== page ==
Online Privacy

Friday links roundup

Friday links roundup

By Jay Stanley, Senior Policy Analyst, ACLU Speech, Privacy & Technology Project at 5:47pm
A roundup of some items that caught our eye recently, but we haven’t had a chance to write about.
Privacy Will Not Ruin the Free Internet

Privacy Will Not Ruin the Free Internet

By Jay Stanley, Senior Policy Analyst, ACLU Speech, Privacy & Technology Project at 9:28am

Tuesday I posted about the controversy over Do Not Track and the advertising industry’s objections to pro-privacy default settings. One thing I didn’t comment on was that the Interactive Advertising Bureau trotted out the usual argument…

BREAKING NEWS: Twitter Stands Up For One Of Its Users

BREAKING NEWS: Twitter Stands Up For One Of Its Users

By Aden Fine, Senior Staff Attorney, ACLU Speech, Privacy and Technology Project at 12:59pm

Twitter has filed a motion in state court in New York seeking to quash a court order requiring it to turn over information about one of its users and his communications on Twitter. This particular case involves a Twitter user, Malcolm Harris,…

Free Future!

By Jay Stanley, Senior Policy Analyst, ACLU Speech, Privacy & Technology Project at 10:57am

This week we launched Free Future, a new blog that will feature a range of forward-looking technology issues.

Civil Liberties in the Digital Age: Weekly Highlights (9/9/2011)

Civil Liberties in the Digital Age: Weekly Highlights (9/9/2011)

By Caitlin O'Neill, Criminal Justice and Drug Policy Associate, ACLU of Northern California at 3:12pm

In the digital age that we live in today, we are constantly exposing our personal information online. From using cell phones and GPS devices to online shopping and sending e-mail, the things we do and say online leave behind ever-growing trails of…

VanishingRights.com: A Conduit for Change

VanishingRights.com: A Conduit for Change

By Sandra Fulton, ACLU Washington Legislative Office at 12:59pm

As the scope and depth of NSA’s spying continues to grow—and the ACLU continues to fight for Americans’ privacy—we cannot forget about similar privacy violations committed by state and local law enforcement. Today the ACLU and other advocacy…

ACLU at DEF CON 21!

ACLU at DEF CON 21!

By Noa Yachot, Communications Strategist, ACLU at 10:04am

It's DEF CON time! The preeminent hacker convention kicked off yesterday in Las Vegas, and a team of ACLU experts are there. If you're in town, come visit us in the vendor area, where we're on hand to chat about what has been a pretty eventful year…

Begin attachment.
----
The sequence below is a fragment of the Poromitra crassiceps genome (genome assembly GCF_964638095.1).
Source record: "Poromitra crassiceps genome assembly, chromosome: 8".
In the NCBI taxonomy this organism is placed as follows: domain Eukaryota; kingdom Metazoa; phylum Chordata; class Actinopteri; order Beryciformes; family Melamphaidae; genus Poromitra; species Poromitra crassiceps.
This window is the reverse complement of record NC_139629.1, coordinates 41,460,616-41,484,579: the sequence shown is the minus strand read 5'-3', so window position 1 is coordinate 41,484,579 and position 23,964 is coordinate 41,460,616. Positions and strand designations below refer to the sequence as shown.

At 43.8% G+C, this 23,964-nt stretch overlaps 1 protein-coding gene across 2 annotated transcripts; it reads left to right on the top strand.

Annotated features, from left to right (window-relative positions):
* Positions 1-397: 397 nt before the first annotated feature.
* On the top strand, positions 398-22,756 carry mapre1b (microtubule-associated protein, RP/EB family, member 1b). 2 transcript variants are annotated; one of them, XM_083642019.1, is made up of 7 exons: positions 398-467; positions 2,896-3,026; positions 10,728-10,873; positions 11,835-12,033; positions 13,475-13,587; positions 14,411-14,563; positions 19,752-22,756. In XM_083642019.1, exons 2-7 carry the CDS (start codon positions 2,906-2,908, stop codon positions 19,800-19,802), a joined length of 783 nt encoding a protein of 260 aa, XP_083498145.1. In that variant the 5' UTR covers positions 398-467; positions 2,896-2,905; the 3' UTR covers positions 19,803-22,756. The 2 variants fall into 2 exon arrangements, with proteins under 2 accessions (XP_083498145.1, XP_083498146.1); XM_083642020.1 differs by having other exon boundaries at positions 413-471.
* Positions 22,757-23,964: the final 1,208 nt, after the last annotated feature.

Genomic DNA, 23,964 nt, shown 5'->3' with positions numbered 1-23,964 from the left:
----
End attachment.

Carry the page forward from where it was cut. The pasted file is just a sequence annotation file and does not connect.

Activists Leverage Stronger EU Privacy Laws to Seek More Information on PRISM

Activists Leverage Stronger EU Privacy Laws to Seek More Information on PRISM

By Jay Stanley, Senior Policy Analyst, ACLU Speech, Privacy & Technology Project at 3:03pm

A group of European activists yesterday filed complaints with European data protection authorities against Apple, Facebook, Google, Microsoft, Skype, and Yahoo alleging that the companies are violating EU privacy law by cooperating with the NSA's PRISM…

ACLU in POLITICO: Roll Back the Surveillance State

ACLU in POLITICO: Roll Back the Surveillance State

By Laura W. Murphy, Director, ACLU Washington Legislative Office & Michelle Richardson, Legislative Counsel, ACLU Washington Legislative Office at 2:13pm

Because of the extraordinary revelations last week by the Guardian, Congress and the American people now know that the Patriot Act is being used by the National Security Agency to collect the phone records of all Americans, every day. There's no more debate about whether the government, and the military at that, is spying on us: only whether Congress is going to stop them.

Section 215 of the Patriot Act allows the government to obtain ‘any tangible thing' relevant to an investigation. According to Sen. Dianne Feinstein (D-Calif.), chair of the Senate Intelligence Committee, this authority has been used to collect all phone records in the U.S., even those of law-abiding citizens who have no connection to crime or terrorism whatsoever. The administration and a few members of Congress have confirmed and defended this practice as necessary to protect national security.

But there's no reason to believe that the government's collection efforts stop there.

Read the rest of the piece at POLITICO: http://www.politico.com/story/2013/06/roll-back-the-surveillance-state-92550.html

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The Time is Now for Do Not Track Legislation

The Time is Now for Do Not Track Legislation

By Sandra Fulton, ACLU Washington Legislative Office at 4:53pm

While our electronic privacy laws have remained stagnant, online advertising has grown into a multi-billion dollar industry. The browsing and communications habits of online users are routinely and secretly tracked as they surf the internet. Yesterday,…

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